/* Style Definitions */
mso-padding-alt:0cm 5.4pt 0cm 5.4pt;
mso-fareast-font-family:”Times New Roman”;
1 Rich-poor gap driving migration (Matt Wade in Sydney Morning Herald) World Bank economist Branko Milanovic points out that the difference in gross domestic product per person between rich nations such as the US and Australia, and some of the poor countries of Africa, is about 50 to one. That’s up from a ratio of 10 to one in 1960. Even in fast-growing Asian countries such as India, Bangladesh and Indonesia, hundreds of millions of people have not benefited much from the economic changes.
A recent report by investment bank UBS that compared prices and earnings across the world showed the real hourly wage rate of a bus driver (adjusted for the cost of living) was about $US20 in Sydney but only $US3 in India’s biggest city, Mumbai. The same report found the weighted hourly wage for 15 common professions in Sydney was 12 times higher than in Jakarta. The gulf in average incomes is the main motivation for migration.
But a potent new dynamic has been added to the migration equation – widespread access to information. Thirty years ago, many people in poor countries knew very little about nations such as Australia. The growth in media and communications in Afghanistan illustrates this transformation. When the former Taliban regime was toppled in 2001, the Afghan telephone network was barely functioning and television was virtually non-existent. But a little more than a decade later, the country has about 22 million mobile phone subscribers and more than 70 television stations.
The global income gap has become common knowledge among the world’s 7 billion people and that has fuelled the motivation for migration. Economists call this a “disequilibrium phase” – a huge mismatch between supply and demand. Because migration is one of the only mechanisms to fix this disequilibrium, migration pressures will exist until the income gap between countries becomes much smaller.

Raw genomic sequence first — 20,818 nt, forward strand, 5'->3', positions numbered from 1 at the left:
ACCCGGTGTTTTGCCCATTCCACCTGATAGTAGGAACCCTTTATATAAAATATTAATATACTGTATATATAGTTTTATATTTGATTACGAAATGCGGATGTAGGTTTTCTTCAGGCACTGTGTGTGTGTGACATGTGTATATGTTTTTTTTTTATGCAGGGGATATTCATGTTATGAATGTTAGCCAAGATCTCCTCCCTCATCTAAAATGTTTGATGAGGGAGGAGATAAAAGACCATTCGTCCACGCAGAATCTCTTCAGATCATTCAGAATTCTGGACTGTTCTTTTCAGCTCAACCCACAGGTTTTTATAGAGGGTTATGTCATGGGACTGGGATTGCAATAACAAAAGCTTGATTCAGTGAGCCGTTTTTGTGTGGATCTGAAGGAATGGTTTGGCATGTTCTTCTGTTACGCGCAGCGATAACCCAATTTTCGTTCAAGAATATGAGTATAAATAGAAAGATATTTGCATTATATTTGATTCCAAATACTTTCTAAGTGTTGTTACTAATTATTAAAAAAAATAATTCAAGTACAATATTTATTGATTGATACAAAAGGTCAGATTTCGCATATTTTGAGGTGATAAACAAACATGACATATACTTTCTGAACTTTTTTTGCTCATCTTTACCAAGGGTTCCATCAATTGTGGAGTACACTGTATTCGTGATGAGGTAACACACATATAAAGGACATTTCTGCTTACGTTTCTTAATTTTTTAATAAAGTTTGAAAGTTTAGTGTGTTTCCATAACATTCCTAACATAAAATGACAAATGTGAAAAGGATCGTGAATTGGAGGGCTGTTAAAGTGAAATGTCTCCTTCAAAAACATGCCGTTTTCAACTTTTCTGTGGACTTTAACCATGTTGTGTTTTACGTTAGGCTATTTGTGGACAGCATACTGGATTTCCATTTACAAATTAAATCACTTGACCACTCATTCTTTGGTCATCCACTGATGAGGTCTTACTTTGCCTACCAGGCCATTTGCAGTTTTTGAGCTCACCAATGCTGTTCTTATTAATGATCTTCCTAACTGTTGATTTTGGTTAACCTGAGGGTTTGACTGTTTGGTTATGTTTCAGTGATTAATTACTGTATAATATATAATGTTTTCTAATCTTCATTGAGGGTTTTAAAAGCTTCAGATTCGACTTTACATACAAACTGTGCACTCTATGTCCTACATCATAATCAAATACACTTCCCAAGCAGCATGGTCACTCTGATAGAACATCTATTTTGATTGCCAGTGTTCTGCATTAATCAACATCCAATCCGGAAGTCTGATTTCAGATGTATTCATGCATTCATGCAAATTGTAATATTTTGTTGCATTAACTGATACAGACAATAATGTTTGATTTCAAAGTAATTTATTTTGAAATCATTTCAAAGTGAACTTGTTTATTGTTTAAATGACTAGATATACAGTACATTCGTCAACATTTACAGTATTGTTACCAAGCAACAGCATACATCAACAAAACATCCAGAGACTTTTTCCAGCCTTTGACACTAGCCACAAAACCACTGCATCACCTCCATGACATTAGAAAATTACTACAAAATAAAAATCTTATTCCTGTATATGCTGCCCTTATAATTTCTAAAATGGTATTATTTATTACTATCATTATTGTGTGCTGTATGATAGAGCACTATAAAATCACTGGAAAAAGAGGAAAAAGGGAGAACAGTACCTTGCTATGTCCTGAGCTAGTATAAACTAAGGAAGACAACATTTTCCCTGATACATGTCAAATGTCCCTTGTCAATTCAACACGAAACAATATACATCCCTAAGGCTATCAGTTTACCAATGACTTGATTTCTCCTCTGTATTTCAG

British economist Paul Collier’s new book on migration, Exodus, explores this volatile issue from three perspectives: the migrants, the host societies where they relocate, and the people they leave behind. He points out that moving to better governed and wealthier nations has been good for migrants because their productivity rises sharply. The disequilibrium now creating migration pressures will gradually change but probably not for many decades.
2 Tata Steel cuts 500 UK jobs (Sean Farrell in The Guardian) Tata Steel is cutting almost 500 jobs in the UK, blaming a slump in demand across the European construction industry and the cost of green levies. Announcing the cuts, the company and its biggest union called on the government to do more to support the steel sector by helping with exports and encouraging use of UK steel in building projects.
The cuts come less than a year after 900 steel job losses. Tata said then that the cuts were part of a plan to cope with terrible market conditions. The financial crisis exacerbated overproduction in the European steel industry. China’s rapidly expanding capacity has also pushed up the price of iron ore, the sector’s main raw material, while putting downward pressure on the price of steel. Eurofer, which represents the steel industry, forecasts that steel consumption will fall 4.5% this year in Europe with only 0.5% growth expected in 2014.
Europe has emerged from its long recession but growth is still sluggish and manufacturing is picking up in the UK, albeit from a low base. Tata said steel is one of the last industries to benefit from economic recovery because customers can use stockpiles left over from the boom years before buying more. The Unite union accused Tata of trying to “sack its way out of a downturn”. Its national officer Paul Reuter said: “We are urging the leadership of Tata Steel in the UK to look at what steps are needed to grow the company rather than slashing jobs.”
3 US intelligence chief defends spying (Lara Jakes & Julie Pace in San Francisco Chronicle) Facing lawmakers who suggested US surveillance has gone too far, the national intelligence director has defended spying on foreign allies as necessary and said such scrutiny of America’s friends — and vice versa — is commonplace.
National Intelligence Director James Clapper defended the secret surveillance that sweeps up phone records and emails of millions of Americans as vital to protecting against terrorists. He played down European allies’ complaints about spying on their leaders, saying the allies do it, too. “That’s a hardy perennial,” Clapper told a House intelligence committee hearing.
He said during his 50 years working in intelligence it was “a basic tenet” to collect, whether by spying on communications or through other sources, confidential information about foreign leaders that reveals “if what they’re saying gels with what’s actually going on.” Committee Chairman Mike Rogers asked whether allies had conducted the same type of espionage against US leaders. “Absolutely,” Clapper responded.
Asked about the reports of eavesdropping on world leaders, president Barak Obama himself said in a television interview that the US government is conducting “a complete review of how our intelligence operates outside the country.” He declined to discuss specifics or say when he learned about the spying on allies.